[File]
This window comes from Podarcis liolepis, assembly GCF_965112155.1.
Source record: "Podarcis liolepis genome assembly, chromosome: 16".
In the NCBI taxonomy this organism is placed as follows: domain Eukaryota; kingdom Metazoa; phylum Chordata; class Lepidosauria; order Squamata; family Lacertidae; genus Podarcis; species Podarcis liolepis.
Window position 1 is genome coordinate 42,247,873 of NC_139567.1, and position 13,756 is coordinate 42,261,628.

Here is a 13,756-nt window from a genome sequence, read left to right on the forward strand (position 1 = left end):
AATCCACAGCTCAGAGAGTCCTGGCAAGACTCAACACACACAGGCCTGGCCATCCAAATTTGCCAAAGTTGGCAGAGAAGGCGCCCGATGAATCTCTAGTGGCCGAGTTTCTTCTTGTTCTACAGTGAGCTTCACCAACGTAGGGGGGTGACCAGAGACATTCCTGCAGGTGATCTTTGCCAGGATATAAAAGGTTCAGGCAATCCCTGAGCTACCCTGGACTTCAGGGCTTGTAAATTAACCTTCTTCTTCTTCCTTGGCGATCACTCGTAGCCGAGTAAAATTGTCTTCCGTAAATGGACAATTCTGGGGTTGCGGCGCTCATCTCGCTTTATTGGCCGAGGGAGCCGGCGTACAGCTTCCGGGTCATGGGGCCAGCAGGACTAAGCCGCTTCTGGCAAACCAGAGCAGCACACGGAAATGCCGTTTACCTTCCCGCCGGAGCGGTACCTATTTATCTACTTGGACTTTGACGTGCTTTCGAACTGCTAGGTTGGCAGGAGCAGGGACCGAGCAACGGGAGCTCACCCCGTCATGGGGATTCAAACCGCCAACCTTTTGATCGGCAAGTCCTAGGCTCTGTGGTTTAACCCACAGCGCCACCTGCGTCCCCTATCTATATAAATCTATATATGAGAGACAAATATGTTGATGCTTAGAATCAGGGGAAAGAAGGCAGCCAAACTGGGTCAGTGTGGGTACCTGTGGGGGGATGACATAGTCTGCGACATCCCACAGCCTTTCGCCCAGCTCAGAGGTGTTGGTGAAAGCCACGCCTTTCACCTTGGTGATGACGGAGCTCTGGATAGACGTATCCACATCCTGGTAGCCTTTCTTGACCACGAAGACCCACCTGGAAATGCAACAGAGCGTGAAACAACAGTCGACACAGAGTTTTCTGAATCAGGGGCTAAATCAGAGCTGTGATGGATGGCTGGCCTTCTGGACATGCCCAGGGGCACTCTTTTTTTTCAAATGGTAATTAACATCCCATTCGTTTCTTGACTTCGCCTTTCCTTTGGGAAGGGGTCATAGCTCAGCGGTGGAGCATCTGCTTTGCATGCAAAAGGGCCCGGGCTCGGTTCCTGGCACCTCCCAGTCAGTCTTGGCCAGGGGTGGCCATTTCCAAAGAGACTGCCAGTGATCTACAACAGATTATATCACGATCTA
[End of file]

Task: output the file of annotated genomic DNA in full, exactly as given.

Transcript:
This window comes from Podarcis liolepis, assembly GCF_965112155.1.
Source record: "Podarcis liolepis genome assembly, chromosome: 16".
In the NCBI taxonomy this organism is placed as follows: domain Eukaryota; kingdom Metazoa; phylum Chordata; class Lepidosauria; order Squamata; family Lacertidae; genus Podarcis; species Podarcis liolepis.
Window position 1 is genome coordinate 42,247,873 of NC_139567.1, and position 13,756 is coordinate 42,261,628.

Here is a 13,756-nt window from a genome sequence, read left to right on the forward strand (position 1 = left end):
AATCCACAGCTCAGAGAGTCCTGGCAAGACTCAACACACACAGGCCTGGCCATCCAAATTTGCCAAAGTTGGCAGAGAAGGCGCCCGATGAATCTCTAGTGGCCGAGTTTCTTCTTGTTCTACAGTGAGCTTCACCAACGTAGGGGGGTGACCAGAGACATTCCTGCAGGTGATCTTTGCCAGGATATAAAAGGTTCAGGCAATCCCTGAGCTACCCTGGACTTCAGGGCTTGTAAATTAACCTTCTTCTTCTTCCTTGGCGATCACTCGTAGCCGAGTAAAATTGTCTTCCGTAAATGGACAATTCTGGGGTTGCGGCGCTCATCTCGCTTTATTGGCCGAGGGAGCCGGCGTACAGCTTCCGGGTCATGGGGCCAGCAGGACTAAGCCGCTTCTGGCAAACCAGAGCAGCACACGGAAATGCCGTTTACCTTCCCGCCGGAGCGGTACCTATTTATCTACTTGGACTTTGACGTGCTTTCGAACTGCTAGGTTGGCAGGAGCAGGGACCGAGCAACGGGAGCTCACCCCGTCATGGGGATTCAAACCGCCAACCTTTTGATCGGCAAGTCCTAGGCTCTGTGGTTTAACCCACAGCGCCACCTGCGTCCCCTATCTATATAAATCTATATATGAGAGACAAATATGTTGATGCTTAGAATCAGGGGAAAGAAGGCAGCCAAACTGGGTCAGTGTGGGTACCTGTGGGGGGATGACATAGTCTGCGACATCCCACAGCCTTTCGCCCAGCTCAGAGGTGTTGGTGAAAGCCACGCCTTTCACCTTGGTGATGACGGAGCTCTGGATAGACGTATCCACATCCTGGTAGCCTTTCTTGACCACGAAGACCCACCTGGAAATGCAACAGAGCGTGAAACAACAGTCGACACAGAGTTTTCTGAATCAGGGGCTAAATCAGAGCTGTGATGGATGGCTGGCCTTCTGGACATGCCCAGGGGCACTCTTTTTTTTCAAATGGTAATTAACATCCCATTCGTTTCTTGACTTCGCCTTTCCTTTGGGAAGGGGTCATAGCTCAGCGGTGGAGCATCTGCTTTGCATGCAAAAGGGCCCGGGCTCGGTTCCTGGCACCTCCCAGTCAGTCTTGGCCAGGGGTGGCCATTTCCAAAGAGACTGCCAGTGATCTACAACAGATTATATCACGATCTA